Skip to main content

OER: Open Educational Resources

Media Arts OER Textbooks

      Exploring Movie Construction & Production: What’s so exciting about movies? by John Reich (2017): SUNY

Exploring Movie Construction & Production contains eight chapters of the major areas of film construction and production. The discussion covers theme, genre, narrative structure, character portrayal, story, plot, directing style, cinematography, and editing. Important terminology is defined and types of analysis are discussed and demonstrated.  An extended example of how a movie description reflects the setting, narrative structure, or directing style is used throughout the book to illustrate building blocks of each theme. This approach to film instruction and analysis has proved beneficial to increasing students’ learning, while enhancing the creativity and critical thinking of the student.

      Understanding Media and Culture byJ ack Lule (2019): Lehigh University

This book’s title tells its intent. It is written to help you understand media and culture. The media and culture are so much a part of our days that sometimes it is difficult to step back and appreciate and apprehend their great impact on our lives. The book’s title, and the book itself, begin with a focus squarely on media. Think of your typical day. If you are like many people, you wake to a digital alarm clock or perhaps your cell phone. Soon after waking, you likely have a routine that involves some media. Some people immediately check the cell phone for text messages. Others will turn on the computer and check Facebook, email, or websites. Some people read the newspaper. Others listen to music on an iPod or CD. Some people will turn on the television and watch a weather channel, cable news, or Sports Center. Heading to work or class, you may chat on a cell phone or listen to music. Your classes likely employ various types of media from course management software to PowerPoint presentations to DVDs to YouTube. You may return home and relax with video games, television, movies, more Facebook, or music. You connect with friends on campus and beyond with text messages or Facebook. And your day may end as you fall asleep to digital music. Media for most of us are entwined with almost every aspect of life and work. Understanding media will not only help you appreciate the role of media in your life but also help you be a more informed citizen, a more savvy consumer, and a more successful worker. Media influence all those aspects of life as well.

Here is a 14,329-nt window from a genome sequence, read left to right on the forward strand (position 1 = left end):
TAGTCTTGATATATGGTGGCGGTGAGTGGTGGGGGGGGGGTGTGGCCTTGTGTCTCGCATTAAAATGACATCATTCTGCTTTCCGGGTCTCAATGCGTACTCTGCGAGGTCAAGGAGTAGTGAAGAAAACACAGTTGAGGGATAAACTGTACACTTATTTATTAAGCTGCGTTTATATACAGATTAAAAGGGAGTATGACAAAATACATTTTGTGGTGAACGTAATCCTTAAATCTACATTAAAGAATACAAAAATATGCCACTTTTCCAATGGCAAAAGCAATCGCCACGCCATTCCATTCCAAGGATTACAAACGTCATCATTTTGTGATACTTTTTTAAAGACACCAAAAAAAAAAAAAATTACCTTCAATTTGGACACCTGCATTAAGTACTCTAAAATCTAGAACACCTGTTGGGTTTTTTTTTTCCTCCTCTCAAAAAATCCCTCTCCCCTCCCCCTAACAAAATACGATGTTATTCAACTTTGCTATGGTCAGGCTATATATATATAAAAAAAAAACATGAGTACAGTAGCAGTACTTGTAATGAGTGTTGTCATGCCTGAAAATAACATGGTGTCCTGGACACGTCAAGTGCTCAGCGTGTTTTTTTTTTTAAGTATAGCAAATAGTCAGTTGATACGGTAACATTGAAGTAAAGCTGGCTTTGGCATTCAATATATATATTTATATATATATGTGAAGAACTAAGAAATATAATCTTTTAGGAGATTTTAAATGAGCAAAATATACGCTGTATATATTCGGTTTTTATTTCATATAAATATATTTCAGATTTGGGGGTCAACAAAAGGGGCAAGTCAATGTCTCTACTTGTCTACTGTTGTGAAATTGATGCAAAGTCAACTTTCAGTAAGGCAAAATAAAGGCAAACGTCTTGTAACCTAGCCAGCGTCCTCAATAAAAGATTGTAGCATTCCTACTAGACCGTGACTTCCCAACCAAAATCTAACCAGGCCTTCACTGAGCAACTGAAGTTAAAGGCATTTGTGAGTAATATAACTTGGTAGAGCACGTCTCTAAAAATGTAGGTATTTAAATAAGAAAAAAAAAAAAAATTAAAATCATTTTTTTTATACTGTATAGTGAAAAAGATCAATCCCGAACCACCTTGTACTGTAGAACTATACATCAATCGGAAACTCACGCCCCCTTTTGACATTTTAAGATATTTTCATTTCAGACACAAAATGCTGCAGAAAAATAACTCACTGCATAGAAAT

Introduction to Mass Media by William Hart, Ph. D. (2018): Wikibooks

So, what is Mass media? Mass media is communication that is to a large group, or groups, of people in a short time (Mass Media, 2013, p.1). This can be written, spoken or broadcast communication. Some of the most popular forms of mass media are newspapers, magazines, radio, advertisements, social media, television, Internet, and films/movies. Mass communication refers to the technology that is used to communicate to a large group, or groups of people in a short time frame (Pavlik & McIntosh, 2004, p. 22). There are other forms of communication. Interpersonal communication is kind of how it sounds. It’s more personal and is usually face-to-face between two or more people (Interpersonal Communication Skills, 2013, p.1). Now, there can be interpersonal communication that is not face-to-face.